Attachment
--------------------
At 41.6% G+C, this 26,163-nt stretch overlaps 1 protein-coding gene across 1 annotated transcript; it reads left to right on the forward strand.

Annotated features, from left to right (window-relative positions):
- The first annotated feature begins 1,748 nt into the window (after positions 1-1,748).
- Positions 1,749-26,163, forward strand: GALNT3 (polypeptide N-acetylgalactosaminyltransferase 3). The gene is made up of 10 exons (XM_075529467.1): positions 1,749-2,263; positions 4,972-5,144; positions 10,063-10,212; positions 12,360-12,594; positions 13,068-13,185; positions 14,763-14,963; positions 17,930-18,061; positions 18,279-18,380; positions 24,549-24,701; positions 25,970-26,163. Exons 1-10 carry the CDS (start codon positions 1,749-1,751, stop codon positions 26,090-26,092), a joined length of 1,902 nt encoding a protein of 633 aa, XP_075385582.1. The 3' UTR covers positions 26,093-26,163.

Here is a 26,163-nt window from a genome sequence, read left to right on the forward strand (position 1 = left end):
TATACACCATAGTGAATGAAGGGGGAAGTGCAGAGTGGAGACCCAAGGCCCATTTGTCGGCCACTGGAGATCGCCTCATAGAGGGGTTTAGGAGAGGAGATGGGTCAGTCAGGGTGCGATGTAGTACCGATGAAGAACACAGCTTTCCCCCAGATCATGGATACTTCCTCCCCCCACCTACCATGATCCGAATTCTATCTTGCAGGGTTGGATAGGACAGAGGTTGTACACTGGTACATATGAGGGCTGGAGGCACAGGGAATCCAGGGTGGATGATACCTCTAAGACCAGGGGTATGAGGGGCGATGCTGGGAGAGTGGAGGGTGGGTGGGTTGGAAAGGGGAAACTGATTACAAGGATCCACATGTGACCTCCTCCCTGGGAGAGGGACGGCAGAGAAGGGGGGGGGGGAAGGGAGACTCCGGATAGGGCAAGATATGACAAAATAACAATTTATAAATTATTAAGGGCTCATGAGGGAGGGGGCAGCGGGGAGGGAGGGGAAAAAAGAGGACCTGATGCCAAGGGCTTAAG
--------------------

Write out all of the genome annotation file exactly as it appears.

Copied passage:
At 41.6% G+C, this 26,163-nt stretch overlaps 1 protein-coding gene across 1 annotated transcript; it reads left to right on the forward strand.

Annotated features, from left to right (window-relative positions):
- The first annotated feature begins 1,748 nt into the window (after positions 1-1,748).
- Positions 1,749-26,163, forward strand: GALNT3 (polypeptide N-acetylgalactosaminyltransferase 3). The gene is made up of 10 exons (XM_075529467.1): positions 1,749-2,263; positions 4,972-5,144; positions 10,063-10,212; positions 12,360-12,594; positions 13,068-13,185; positions 14,763-14,963; positions 17,930-18,061; positions 18,279-18,380; positions 24,549-24,701; positions 25,970-26,163. Exons 1-10 carry the CDS (start codon positions 1,749-1,751, stop codon positions 26,090-26,092), a joined length of 1,902 nt encoding a protein of 633 aa, XP_075385582.1. The 3' UTR covers positions 26,093-26,163.

Here is a 26,163-nt window from a genome sequence, read left to right on the forward strand (position 1 = left end):
TATACACCATAGTGAATGAAGGGGGAAGTGCAGAGTGGAGACCCAAGGCCCATTTGTCGGCCACTGGAGATCGCCTCATAGAGGGGTTTAGGAGAGGAGATGGGTCAGTCAGGGTGCGATGTAGTACCGATGAAGAACACAGCTTTCCCCCAGATCATGGATACTTCCTCCCCCCACCTACCATGATCCGAATTCTATCTTGCAGGGTTGGATAGGACAGAGGTTGTACACTGGTACATATGAGGGCTGGAGGCACAGGGAATCCAGGGTGGATGATACCTCTAAGACCAGGGGTATGAGGGGCGATGCTGGGAGAGTGGAGGGTGGGTGGGTTGGAAAGGGGAAACTGATTACAAGGATCCACATGTGACCTCCTCCCTGGGAGAGGGACGGCAGAGAAGGGGGGGGGGGAAGGGAGACTCCGGATAGGGCAAGATATGACAAAATAACAATTTATAAATTATTAAGGGCTCATGAGGGAGGGGGCAGCGGGGAGGGAGGGGAAAAAAGAGGACCTGATGCCAAGGGCTTAAG